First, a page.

Switched on: Energy price hike forces 5.5 million households to adapt
Aussies are going to extreme lengths to cope with rising energy bills, according to new research by Finder.
A nationally representative survey of 1,057 respondents revealed nearly 3 in 5 (57%) – equivalent to 5.5 million households – have had to make lifestyle changes to lessen the blow of electricity price spikes.
Cutting down on groceries (30%), taking shorter hot showers (28%), and going without heating (25%) are just a few ways Aussies are trying to curb energy bills.
Mariam Gabaji, energy expert at Finder, said millions of households are struggling to keep up with rising energy costs.
"Higher energy prices are compounding the existing cost of living pressures and millions can't manage.
"Australians are doing whatever they can – from going hungry to being left in the cold – to reduce bill stress."
Almost 1 in 5 (18%) have gone to bed earlier than normal to stay warm, while sadly 9% admitted energy bill stress has led to arguments in their home.
A further 5% spend time in public places to avoid heating and cooling costs on the weekend.
A Finder survey in August revealed on average Australians would wait until their bills had increased by $102 per quarter – or $408 per year – before switching to another provider.
Millennials would shell out the most before making the switch at $114 per quarter ($456 a year), compared to $92 ($368 a year) for baby boomers.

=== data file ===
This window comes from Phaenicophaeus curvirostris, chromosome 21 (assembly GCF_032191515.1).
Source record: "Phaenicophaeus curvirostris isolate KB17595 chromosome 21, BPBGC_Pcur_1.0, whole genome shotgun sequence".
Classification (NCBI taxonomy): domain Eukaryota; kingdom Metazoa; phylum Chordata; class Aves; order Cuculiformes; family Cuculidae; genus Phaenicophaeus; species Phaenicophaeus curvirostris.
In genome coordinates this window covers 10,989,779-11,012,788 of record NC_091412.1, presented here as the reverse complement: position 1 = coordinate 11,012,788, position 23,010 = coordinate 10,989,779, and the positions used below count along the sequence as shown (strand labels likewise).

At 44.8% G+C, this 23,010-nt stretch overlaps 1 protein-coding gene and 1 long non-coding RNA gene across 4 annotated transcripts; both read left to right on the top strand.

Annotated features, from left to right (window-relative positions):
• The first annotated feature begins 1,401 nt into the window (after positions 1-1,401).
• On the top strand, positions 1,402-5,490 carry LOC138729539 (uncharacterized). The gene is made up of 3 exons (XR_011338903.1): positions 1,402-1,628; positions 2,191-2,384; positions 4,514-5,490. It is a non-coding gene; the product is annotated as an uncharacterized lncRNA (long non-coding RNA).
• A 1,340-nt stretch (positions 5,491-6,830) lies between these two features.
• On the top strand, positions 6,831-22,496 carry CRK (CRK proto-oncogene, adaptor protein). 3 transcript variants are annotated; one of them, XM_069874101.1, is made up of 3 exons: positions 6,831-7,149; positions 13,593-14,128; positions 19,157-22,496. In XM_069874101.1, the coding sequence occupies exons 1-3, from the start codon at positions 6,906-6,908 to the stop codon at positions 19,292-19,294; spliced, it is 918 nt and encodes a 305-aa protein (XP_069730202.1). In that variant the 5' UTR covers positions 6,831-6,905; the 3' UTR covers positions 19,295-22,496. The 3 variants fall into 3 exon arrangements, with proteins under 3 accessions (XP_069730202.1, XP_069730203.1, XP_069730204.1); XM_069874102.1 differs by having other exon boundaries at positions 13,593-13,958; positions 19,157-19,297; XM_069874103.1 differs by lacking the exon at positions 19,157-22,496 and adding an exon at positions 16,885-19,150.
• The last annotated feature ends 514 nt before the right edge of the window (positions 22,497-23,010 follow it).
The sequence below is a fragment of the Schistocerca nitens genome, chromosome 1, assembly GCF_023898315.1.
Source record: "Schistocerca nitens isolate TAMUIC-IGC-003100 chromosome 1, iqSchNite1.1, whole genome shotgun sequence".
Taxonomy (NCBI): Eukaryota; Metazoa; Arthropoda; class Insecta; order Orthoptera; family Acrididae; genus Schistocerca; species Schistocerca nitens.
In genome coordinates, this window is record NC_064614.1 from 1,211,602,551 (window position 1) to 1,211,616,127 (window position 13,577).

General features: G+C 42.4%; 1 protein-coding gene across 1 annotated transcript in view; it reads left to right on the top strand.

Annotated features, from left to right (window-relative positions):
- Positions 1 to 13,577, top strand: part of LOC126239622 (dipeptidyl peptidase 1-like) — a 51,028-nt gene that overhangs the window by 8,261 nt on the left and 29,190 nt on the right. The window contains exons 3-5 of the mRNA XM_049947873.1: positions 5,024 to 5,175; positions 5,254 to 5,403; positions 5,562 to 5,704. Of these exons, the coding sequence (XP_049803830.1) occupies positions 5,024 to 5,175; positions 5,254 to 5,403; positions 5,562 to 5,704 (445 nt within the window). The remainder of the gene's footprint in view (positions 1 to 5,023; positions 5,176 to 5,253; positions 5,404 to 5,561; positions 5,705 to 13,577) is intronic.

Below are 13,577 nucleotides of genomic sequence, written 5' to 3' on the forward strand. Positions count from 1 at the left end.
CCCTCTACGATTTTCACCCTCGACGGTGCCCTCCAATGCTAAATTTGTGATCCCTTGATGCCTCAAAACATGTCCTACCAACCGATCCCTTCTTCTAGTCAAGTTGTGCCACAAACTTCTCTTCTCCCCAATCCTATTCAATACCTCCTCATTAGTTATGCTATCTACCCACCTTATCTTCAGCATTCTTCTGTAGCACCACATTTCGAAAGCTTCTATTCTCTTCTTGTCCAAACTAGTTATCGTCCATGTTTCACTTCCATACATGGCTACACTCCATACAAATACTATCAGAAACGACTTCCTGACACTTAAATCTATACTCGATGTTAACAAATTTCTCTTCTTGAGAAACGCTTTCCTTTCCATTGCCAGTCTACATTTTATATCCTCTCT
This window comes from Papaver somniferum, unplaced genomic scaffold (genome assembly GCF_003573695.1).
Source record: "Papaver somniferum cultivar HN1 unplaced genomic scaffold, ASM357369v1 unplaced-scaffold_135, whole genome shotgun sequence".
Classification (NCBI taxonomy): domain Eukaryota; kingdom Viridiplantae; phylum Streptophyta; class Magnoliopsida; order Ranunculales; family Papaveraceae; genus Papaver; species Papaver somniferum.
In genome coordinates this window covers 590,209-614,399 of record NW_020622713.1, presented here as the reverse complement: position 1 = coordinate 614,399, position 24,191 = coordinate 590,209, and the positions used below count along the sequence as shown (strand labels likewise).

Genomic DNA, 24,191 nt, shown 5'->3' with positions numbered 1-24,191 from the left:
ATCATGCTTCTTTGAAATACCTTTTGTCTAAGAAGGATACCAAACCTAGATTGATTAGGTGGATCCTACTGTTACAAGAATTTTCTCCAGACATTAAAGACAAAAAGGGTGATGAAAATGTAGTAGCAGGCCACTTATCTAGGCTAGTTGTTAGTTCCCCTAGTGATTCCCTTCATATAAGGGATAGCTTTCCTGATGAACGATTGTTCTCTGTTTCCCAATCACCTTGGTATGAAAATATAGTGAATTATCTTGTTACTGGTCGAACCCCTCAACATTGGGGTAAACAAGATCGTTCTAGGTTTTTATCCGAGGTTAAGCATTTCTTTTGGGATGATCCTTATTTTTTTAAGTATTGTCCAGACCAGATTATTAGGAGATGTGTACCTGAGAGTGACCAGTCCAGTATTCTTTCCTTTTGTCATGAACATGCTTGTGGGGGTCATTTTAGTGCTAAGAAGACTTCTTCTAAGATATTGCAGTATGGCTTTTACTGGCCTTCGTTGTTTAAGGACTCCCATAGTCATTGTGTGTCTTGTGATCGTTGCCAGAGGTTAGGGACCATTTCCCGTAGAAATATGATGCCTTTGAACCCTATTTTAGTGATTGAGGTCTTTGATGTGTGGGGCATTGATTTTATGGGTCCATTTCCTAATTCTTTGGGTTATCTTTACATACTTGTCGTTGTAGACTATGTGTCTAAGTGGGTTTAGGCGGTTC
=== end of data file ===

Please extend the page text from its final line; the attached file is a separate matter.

The energy lazy tax would cost those in New South Wales and Queensland the most at $112 per quarter ($448 a year), compared to just $63 ($252 a year) for Western Australians and $82 ($328) for Victorians.
Gabaji said people can get very attached to their energy provider, but blind monogamy will cost you in the long run.
"New customers typically get better energy deals than loyal customers.
"There are currently providers offering $100 credit or 15,000 frequent flyer points when you sign up – just make sure you're getting a competitive usage rate and supply charge, otherwise you'll end up worse off."
Finder's Consumer Sentiment Tracker shows only 14% of Australians have switched their energy provider in the past 6 months, despite 43% not being convinced they are getting good value for money.
"Depending on where you live, the difference between the cheapest and most expensive providers can easily come to $200–300 per year," Gabaji said.
The research shows women (64%) were more likely than men (51%) to take measures to manage their energy bills.
|Have you experienced/ are you doing any of the following as a result of surging energy prices?|
|Cutting down on groceries||30%|
|Taking shorter hot showers||28%|
|Not heating the house in the evening||25%|
|Going to bed earlier to stay warm||18%|
|Household arguments about energy usage||9%|
|Spending time in public places like libraries or shopping centres during weekends||5%|
|None of the above||43%|
|Source: Finder nationally representative survey of 1,057 respondents, September 2022|
|*Respondents could select all that apply.|
|How much would your energy bill have to increase per quarter for you to switch providers?|
|Source: Finder nationally representative survey of 1,058 respondents, August 2022|
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